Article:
As for how the film is constructed, this is one of the few instances where I would say the narrow aspect ratio serves the story. It lends the atmosphere a heightened feeling of claustrophobia. Just as the characters are trapped in this narrow world, so too is our vision into their world kept narrow. It is still beautifully shot and many of the sequences are stunning to behold, even crossing into the deeply arresting imagery that etched itself into my mind just as the director's previous film did. What may set this entire film apart the most, however, is the sound design. My goodness, does this entire film sound alive. Every little sound is pitch-perfect and enhances the entire setting. Many times the sounds are diegetic (occurring within the world of the film) but then are enhanced in moments of tension. This type of technique sneaks up on you and left me in awe of these moments. The sound of a foghorn, the pattering of rain, or the repeated movement of a shovel. All of these sounds serve a purpose. Nothing is wasted and nothing is out of place. There is a score but that score blends in seamlessly with the rest of the sounds. It was an absolutely transporting element that I would recommend experiencing almost for that alone.
Akin to the main character, the film obscures many answers to the questions it poses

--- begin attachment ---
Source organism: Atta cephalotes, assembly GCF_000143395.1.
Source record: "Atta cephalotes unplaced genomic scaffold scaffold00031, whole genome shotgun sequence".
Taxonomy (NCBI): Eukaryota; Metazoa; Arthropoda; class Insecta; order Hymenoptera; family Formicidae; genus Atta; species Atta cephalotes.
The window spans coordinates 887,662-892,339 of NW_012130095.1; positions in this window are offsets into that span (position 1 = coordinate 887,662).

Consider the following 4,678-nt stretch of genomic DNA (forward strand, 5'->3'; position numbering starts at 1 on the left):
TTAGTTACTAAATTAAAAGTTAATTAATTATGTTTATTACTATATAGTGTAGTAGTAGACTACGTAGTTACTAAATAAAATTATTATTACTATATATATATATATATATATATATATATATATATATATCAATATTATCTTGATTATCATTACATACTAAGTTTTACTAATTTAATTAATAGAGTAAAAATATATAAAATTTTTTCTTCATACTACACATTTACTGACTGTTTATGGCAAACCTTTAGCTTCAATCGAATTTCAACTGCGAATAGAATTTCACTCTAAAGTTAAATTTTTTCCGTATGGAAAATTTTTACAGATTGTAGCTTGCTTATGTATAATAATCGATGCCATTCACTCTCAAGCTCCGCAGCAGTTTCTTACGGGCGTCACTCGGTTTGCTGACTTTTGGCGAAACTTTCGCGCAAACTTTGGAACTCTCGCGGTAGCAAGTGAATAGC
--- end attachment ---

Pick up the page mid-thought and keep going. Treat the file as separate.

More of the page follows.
How long have we been on this rock? This is a question that is asked towards the end of the film and when I first heard it in the trailer, I didn't anticipate that there would be an answer nor does there have to be. Many films can keep most of the secrets that it hints at to itself. Not everything has to lay out all the cards on the table by the time the credits roll. In fact, The VVitch did this in many ways and it bettered the film for it. With The Lighthouse, however, I cannot say that the ending was befitting of the story in the same way that was. Too much feels invested and the ending left me thoroughly deflated. I will not say any specifics but it felt like there was something missing. I mean this partially literally: there feels like there were scenes cut to speed along towards an ending that feels rushed. This is unfortunate as the film up until this point had been patient as hell and willing to let things linger for as long as it could. The ending of this film almost feels like it wants to desperately get out of there as soon as possible and this undermines what it was going for in the final moments. This will obviously not take away from the experience and it still remains one of the best of the year. It just left on a shallow note for a film that seemed entirely willing to wallow in the darkest depths.